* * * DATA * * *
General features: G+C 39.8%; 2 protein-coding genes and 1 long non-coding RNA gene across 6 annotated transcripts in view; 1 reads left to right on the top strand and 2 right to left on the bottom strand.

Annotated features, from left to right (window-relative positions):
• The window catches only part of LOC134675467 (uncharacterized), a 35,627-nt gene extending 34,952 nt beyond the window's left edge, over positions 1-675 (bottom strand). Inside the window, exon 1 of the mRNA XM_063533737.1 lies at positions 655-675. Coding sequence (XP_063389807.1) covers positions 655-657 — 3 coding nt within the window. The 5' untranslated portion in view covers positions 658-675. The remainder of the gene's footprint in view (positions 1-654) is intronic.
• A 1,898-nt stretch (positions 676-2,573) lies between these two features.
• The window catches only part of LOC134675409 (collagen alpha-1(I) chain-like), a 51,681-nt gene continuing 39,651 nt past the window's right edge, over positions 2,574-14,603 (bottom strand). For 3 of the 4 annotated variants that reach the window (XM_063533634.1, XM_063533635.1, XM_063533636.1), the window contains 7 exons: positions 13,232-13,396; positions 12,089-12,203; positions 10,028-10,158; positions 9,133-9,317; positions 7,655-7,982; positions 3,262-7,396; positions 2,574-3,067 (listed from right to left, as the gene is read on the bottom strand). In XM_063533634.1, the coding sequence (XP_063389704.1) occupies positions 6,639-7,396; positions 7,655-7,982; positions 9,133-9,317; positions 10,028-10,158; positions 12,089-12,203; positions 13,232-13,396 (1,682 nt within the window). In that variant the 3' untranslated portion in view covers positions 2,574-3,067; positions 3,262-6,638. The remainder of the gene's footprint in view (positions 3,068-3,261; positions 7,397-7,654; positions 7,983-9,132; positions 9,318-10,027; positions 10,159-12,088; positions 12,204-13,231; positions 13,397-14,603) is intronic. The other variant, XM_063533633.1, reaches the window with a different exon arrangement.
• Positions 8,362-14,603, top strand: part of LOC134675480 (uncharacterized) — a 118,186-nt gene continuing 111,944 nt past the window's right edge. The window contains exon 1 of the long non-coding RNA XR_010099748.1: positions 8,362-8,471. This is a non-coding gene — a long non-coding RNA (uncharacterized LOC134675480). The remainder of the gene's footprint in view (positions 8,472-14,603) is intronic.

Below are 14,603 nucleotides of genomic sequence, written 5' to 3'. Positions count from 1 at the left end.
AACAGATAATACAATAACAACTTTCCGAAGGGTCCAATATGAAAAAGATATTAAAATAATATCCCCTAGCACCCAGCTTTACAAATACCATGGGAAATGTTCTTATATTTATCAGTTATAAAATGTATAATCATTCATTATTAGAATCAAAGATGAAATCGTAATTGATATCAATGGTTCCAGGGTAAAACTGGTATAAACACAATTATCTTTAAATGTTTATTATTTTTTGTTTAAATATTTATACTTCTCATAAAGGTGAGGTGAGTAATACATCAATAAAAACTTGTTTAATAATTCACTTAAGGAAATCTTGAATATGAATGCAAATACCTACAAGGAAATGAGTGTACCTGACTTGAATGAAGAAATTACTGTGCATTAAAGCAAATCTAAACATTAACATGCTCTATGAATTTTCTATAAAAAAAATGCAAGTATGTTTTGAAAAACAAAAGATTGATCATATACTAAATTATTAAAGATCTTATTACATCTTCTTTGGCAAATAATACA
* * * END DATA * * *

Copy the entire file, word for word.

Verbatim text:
General features: G+C 39.8%; 2 protein-coding genes and 1 long non-coding RNA gene across 6 annotated transcripts in view; 1 reads left to right on the top strand and 2 right to left on the bottom strand.

Annotated features, from left to right (window-relative positions):
• The window catches only part of LOC134675467 (uncharacterized), a 35,627-nt gene extending 34,952 nt beyond the window's left edge, over positions 1-675 (bottom strand). Inside the window, exon 1 of the mRNA XM_063533737.1 lies at positions 655-675. Coding sequence (XP_063389807.1) covers positions 655-657 — 3 coding nt within the window. The 5' untranslated portion in view covers positions 658-675. The remainder of the gene's footprint in view (positions 1-654) is intronic.
• A 1,898-nt stretch (positions 676-2,573) lies between these two features.
• The window catches only part of LOC134675409 (collagen alpha-1(I) chain-like), a 51,681-nt gene continuing 39,651 nt past the window's right edge, over positions 2,574-14,603 (bottom strand). For 3 of the 4 annotated variants that reach the window (XM_063533634.1, XM_063533635.1, XM_063533636.1), the window contains 7 exons: positions 13,232-13,396; positions 12,089-12,203; positions 10,028-10,158; positions 9,133-9,317; positions 7,655-7,982; positions 3,262-7,396; positions 2,574-3,067 (listed from right to left, as the gene is read on the bottom strand). In XM_063533634.1, the coding sequence (XP_063389704.1) occupies positions 6,639-7,396; positions 7,655-7,982; positions 9,133-9,317; positions 10,028-10,158; positions 12,089-12,203; positions 13,232-13,396 (1,682 nt within the window). In that variant the 3' untranslated portion in view covers positions 2,574-3,067; positions 3,262-6,638. The remainder of the gene's footprint in view (positions 3,068-3,261; positions 7,397-7,654; positions 7,983-9,132; positions 9,318-10,027; positions 10,159-12,088; positions 12,204-13,231; positions 13,397-14,603) is intronic. The other variant, XM_063533633.1, reaches the window with a different exon arrangement.
• Positions 8,362-14,603, top strand: part of LOC134675480 (uncharacterized) — a 118,186-nt gene continuing 111,944 nt past the window's right edge. The window contains exon 1 of the long non-coding RNA XR_010099748.1: positions 8,362-8,471. This is a non-coding gene — a long non-coding RNA (uncharacterized LOC134675480). The remainder of the gene's footprint in view (positions 8,472-14,603) is intronic.

Below are 14,603 nucleotides of genomic sequence, written 5' to 3'. Positions count from 1 at the left end.
AACAGATAATACAATAACAACTTTCCGAAGGGTCCAATATGAAAAAGATATTAAAATAATATCCCCTAGCACCCAGCTTTACAAATACCATGGGAAATGTTCTTATATTTATCAGTTATAAAATGTATAATCATTCATTATTAGAATCAAAGATGAAATCGTAATTGATATCAATGGTTCCAGGGTAAAACTGGTATAAACACAATTATCTTTAAATGTTTATTATTTTTTGTTTAAATATTTATACTTCTCATAAAGGTGAGGTGAGTAATACATCAATAAAAACTTGTTTAATAATTCACTTAAGGAAATCTTGAATATGAATGCAAATACCTACAAGGAAATGAGTGTACCTGACTTGAATGAAGAAATTACTGTGCATTAAAGCAAATCTAAACATTAACATGCTCTATGAATTTTCTATAAAAAAAATGCAAGTATGTTTTGAAAAACAAAAGATTGATCATATACTAAATTATTAAAGATCTTATTACATCTTCTTTGGCAAATAATACA